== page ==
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Tip Sheet

EWA Tip Sheet: Covering College Certificates and Microcredentials
Here are resources for understanding non-degree higher education alternatives.

Students and workers looking to quickly advance their careers are beginning to seek shorter and cheaper alternatives to traditional college degrees. And colleges, worried about a decline in the number of “traditional” freshmen, are creating alternative programs to attract new tuition-payers.

EWA Radio

Kansas Needs Nurses. So Why Do Engineering Schools Get More Money?
Dual credit programs, technical colleges getting big boost in Sunflower State
(EWA Radio: Episode 203)

Kansas, like many states, is pouring millions of dollars into dual-credit programs, technical colleges and other initiatives aimed at preparing more students for the so-called “college economy,” where advanced training is a prerequisite for well-paying jobs. But are those investments paying off? In an eight-part series for the Kansas News Service, reporters Celia Llopis-Jepsen and Stephen Bisaha look at the state’s push to get more students into postsecondary programs, and to keep them from taking their highly desirable skill sets to employers in other states. 

EWA Radio

For These Boston Valedictorians, Good Grades Weren’t Enough.
K-12 and college systems both failed to prepare and support students, The Boston Globe's investigation finds
(EWA Radio: Episode 195)

Ever wonder what happened to your high school’s valedictorian after graduation? So did The Boston Globe, which set off to track down the city’s top students from the classes of 2005-07. Globe reporters Malcolm Gay and Meghan Irons learned that a quarter of the nearly 100 valedictorians they located failed to complete college within six years. Some had experienced homelessness. Many have struggled in lower-skilled jobs than they had aspired to. What went wrong? To what extent did their high school education fail to prepare them? What should colleges do to better support students? Gay and Irons discuss their project, tell the stories of individual valedictorians, and share tips for journalists looking to undertake similar reporting in their own communities.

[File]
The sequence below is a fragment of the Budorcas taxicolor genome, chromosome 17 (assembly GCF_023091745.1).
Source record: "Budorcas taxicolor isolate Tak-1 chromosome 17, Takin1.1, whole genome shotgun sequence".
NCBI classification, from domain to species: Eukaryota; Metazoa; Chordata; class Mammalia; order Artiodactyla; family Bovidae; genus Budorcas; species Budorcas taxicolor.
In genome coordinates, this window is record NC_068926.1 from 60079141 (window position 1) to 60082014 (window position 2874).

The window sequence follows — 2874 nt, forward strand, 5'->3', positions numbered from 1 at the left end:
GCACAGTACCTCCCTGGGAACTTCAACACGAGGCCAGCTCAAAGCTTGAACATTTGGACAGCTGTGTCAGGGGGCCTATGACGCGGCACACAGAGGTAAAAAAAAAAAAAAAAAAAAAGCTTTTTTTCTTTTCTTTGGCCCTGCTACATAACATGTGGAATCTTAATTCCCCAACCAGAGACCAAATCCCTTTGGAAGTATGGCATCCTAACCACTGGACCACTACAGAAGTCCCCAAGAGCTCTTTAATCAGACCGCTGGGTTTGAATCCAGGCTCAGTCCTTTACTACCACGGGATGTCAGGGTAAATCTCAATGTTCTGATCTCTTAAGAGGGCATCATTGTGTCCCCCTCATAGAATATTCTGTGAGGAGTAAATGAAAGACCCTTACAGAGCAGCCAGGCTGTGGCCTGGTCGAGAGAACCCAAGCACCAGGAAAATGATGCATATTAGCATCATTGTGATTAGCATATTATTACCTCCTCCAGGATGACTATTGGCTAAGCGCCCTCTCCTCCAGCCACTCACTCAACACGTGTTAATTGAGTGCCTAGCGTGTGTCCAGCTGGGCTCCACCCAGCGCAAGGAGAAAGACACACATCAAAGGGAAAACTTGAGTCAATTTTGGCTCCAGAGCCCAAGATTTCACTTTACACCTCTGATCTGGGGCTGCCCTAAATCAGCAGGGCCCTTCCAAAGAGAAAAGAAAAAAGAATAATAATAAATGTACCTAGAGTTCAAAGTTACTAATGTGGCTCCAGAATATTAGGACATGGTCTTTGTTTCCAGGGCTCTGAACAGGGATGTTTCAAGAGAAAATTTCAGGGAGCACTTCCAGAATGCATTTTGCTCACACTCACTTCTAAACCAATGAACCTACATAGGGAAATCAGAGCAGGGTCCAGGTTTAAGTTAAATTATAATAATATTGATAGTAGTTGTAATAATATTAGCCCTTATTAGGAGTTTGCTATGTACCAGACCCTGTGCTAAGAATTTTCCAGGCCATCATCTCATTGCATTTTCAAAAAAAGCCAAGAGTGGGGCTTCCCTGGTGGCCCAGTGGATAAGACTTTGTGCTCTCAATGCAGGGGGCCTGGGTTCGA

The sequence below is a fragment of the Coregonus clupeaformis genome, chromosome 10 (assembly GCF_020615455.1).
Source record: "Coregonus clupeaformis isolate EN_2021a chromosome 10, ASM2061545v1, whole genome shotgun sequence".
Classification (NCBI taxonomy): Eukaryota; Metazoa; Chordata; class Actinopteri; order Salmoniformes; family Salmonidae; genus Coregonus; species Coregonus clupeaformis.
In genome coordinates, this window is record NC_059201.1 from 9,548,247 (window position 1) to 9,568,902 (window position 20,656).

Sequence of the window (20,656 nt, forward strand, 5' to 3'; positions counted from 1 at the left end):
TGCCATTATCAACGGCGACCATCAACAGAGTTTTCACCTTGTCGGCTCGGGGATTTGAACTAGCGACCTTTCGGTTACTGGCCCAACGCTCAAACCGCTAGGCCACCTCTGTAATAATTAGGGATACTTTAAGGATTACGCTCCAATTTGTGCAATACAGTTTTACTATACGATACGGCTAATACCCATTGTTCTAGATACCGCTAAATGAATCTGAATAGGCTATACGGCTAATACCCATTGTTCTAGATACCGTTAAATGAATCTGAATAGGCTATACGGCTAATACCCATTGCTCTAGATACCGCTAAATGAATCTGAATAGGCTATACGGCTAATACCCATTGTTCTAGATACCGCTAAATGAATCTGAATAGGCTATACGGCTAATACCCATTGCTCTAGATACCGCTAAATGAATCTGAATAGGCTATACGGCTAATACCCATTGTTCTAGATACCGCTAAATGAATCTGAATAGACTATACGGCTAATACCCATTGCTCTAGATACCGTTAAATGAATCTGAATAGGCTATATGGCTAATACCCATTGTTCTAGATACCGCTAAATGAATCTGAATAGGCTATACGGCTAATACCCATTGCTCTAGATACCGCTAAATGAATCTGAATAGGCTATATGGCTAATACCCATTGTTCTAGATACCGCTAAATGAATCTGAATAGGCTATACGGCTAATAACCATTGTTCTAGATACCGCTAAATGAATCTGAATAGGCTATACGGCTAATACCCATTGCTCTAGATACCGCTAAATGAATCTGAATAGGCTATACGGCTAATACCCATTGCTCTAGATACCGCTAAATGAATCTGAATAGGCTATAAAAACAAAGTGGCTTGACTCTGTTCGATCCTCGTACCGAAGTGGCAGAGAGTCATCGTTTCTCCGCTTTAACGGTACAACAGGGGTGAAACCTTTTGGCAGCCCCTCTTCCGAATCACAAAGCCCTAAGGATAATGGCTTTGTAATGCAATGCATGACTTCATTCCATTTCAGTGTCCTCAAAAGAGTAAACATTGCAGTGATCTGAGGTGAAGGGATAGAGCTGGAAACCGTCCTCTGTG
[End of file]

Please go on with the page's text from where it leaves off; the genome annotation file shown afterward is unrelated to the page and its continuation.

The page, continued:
EWA Radio

Can Kansas Keep Its Best Students?
Sunflower State students face realities of 'College Economy'
(EWA Radio: Episode 203)

Kansas, like many states, is pouring millions of dollars into dual-credit programs, technical colleges and other initiatives aimed at preparing more students for the so-called “college economy,” where advanced training is a prerequisite for well-paying jobs. But are those investments paying off? In an eight-part series for the Kansas News Service, reporters Celia Llopis-Jepsen and Stephen Bisaha look at the state’s push to get more students into postsecondary programs, and to keep them from taking their highly desirable skill sets to employers in other states. 

EWA Radio

Can a State Help More Residents Finish College?
With 75 percent of the state’s jobs requiring postsecondary credentials, Colorado looks to boost college and career training
(EWA Radio: Episode 213)

Like many states, Colorado has set an ambitious goal for boosting the number of citizens with advanced degrees and credentials, all with an eye toward filling high-need jobs in areas like health care and manufacturing. In a five-part series, EWA Reporting Fellow Stephanie Daniel of KUNC (Northern Colorado Community Radio) looks at how the Rocky Mountain state is trying to do that:

EWA Radio

Behind Bars and in College
Postsecondary education in Illinois’ prison system
(EWA Radio: Episode 200)

If you’re an inmate  in Illinois, what educational programs are available to help you get your life back on track? That’s the question public radio reporter Lee Gaines set out to answer in an ongoing series. As part of an EWA Reporting Fellowship, Gaines looks at how severe budget cuts in Illinois, plus changes to eligibility for federal Pell Grant dollars, have reduced the number of prisoners earning postsecondary credentials and degrees.

EWA Radio

‘Operation Varsity Blues’: The Real Story Isn’t the Admissions Scandal.
How federal investigation of ‘side doors’ into elite colleges sheds light on larger inequities for underserved students
(EWA Radio: Episode 202)

Nearly 50 people, including 33 parents, have been indicted in what the U.S. Department of Justice is calling its largest-ever fraud investigation in college admissions. Looking beyond the celebrity-driven headlines on bribery and fraud allegations, how can education reporters seize the moment to examine the underlying societal and institutional factors that fuel admissions inequities in postsecondary admissions?

Blog: The Educated Reporter

Education Dept. to Change College Scorecard, Be Less ‘Prescriptive’ With Accreditors, Officials Say

Federal education officials say they want to help students make more informed decisions about where to go to school, what college will cost, and what return on investment to expect – reflecting U.S. Secretary of Education Betsy DeVos’s vision for reducing regulation of higher education while improving the public’s ability to exercise school choice.

Blog: Higher Ed Beat

Changing Demographics Mean Better College Odds for ‘Slugs’
A baby bust is forcing newsworthy changes to college admissions.

America’s declining birth rate has sweeping implications for the U.S. economy and society – especially its education system. Already, a decline in the number of 18-year-olds is forcing many colleges to take actions that journalists should cover, such as: changing recruiting practices, cutting costs, and, in some cases, going out of business, according to a panel of college officials, researchers and journalists speaking at a recent Education Writers Association seminar.